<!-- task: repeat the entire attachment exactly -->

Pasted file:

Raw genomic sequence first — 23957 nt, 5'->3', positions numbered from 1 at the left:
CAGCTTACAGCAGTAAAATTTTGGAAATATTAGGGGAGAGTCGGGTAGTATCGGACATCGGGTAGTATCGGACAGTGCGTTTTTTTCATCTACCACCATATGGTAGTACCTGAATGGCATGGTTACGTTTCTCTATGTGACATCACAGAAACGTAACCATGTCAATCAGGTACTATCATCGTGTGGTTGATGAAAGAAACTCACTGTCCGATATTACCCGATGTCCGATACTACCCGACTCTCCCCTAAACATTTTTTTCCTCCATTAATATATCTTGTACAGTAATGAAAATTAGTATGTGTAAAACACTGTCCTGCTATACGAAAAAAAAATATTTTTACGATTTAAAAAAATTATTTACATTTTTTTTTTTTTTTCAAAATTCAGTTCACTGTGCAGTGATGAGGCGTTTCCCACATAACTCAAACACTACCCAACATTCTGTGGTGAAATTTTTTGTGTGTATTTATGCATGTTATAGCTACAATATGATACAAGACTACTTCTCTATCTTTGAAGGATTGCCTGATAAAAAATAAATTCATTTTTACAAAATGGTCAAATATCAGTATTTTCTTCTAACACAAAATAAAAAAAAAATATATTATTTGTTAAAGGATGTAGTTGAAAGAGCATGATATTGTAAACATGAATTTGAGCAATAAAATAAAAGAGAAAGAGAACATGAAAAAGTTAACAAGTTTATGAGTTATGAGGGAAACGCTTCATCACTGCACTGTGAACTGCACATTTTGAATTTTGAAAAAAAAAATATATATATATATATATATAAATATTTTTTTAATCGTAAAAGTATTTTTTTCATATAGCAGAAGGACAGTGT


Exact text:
Raw genomic sequence first — 23957 nt, 5'->3', positions numbered from 1 at the left:
CAGCTTACAGCAGTAAAATTTTGGAAATATTAGGGGAGAGTCGGGTAGTATCGGACATCGGGTAGTATCGGACAGTGCGTTTTTTTCATCTACCACCATATGGTAGTACCTGAATGGCATGGTTACGTTTCTCTATGTGACATCACAGAAACGTAACCATGTCAATCAGGTACTATCATCGTGTGGTTGATGAAAGAAACTCACTGTCCGATATTACCCGATGTCCGATACTACCCGACTCTCCCCTAAACATTTTTTTCCTCCATTAATATATCTTGTACAGTAATGAAAATTAGTATGTGTAAAACACTGTCCTGCTATACGAAAAAAAAATATTTTTACGATTTAAAAAAATTATTTACATTTTTTTTTTTTTTTCAAAATTCAGTTCACTGTGCAGTGATGAGGCGTTTCCCACATAACTCAAACACTACCCAACATTCTGTGGTGAAATTTTTTGTGTGTATTTATGCATGTTATAGCTACAATATGATACAAGACTACTTCTCTATCTTTGAAGGATTGCCTGATAAAAAATAAATTCATTTTTACAAAATGGTCAAATATCAGTATTTTCTTCTAACACAAAATAAAAAAAAAATATATTATTTGTTAAAGGATGTAGTTGAAAGAGCATGATATTGTAAACATGAATTTGAGCAATAAAATAAAAGAGAAAGAGAACATGAAAAAGTTAACAAGTTTATGAGTTATGAGGGAAACGCTTCATCACTGCACTGTGAACTGCACATTTTGAATTTTGAAAAAAAAAATATATATATATATATATATAAATATTTTTTTAATCGTAAAAGTATTTTTTTCATATAGCAGAAGGACAGTGT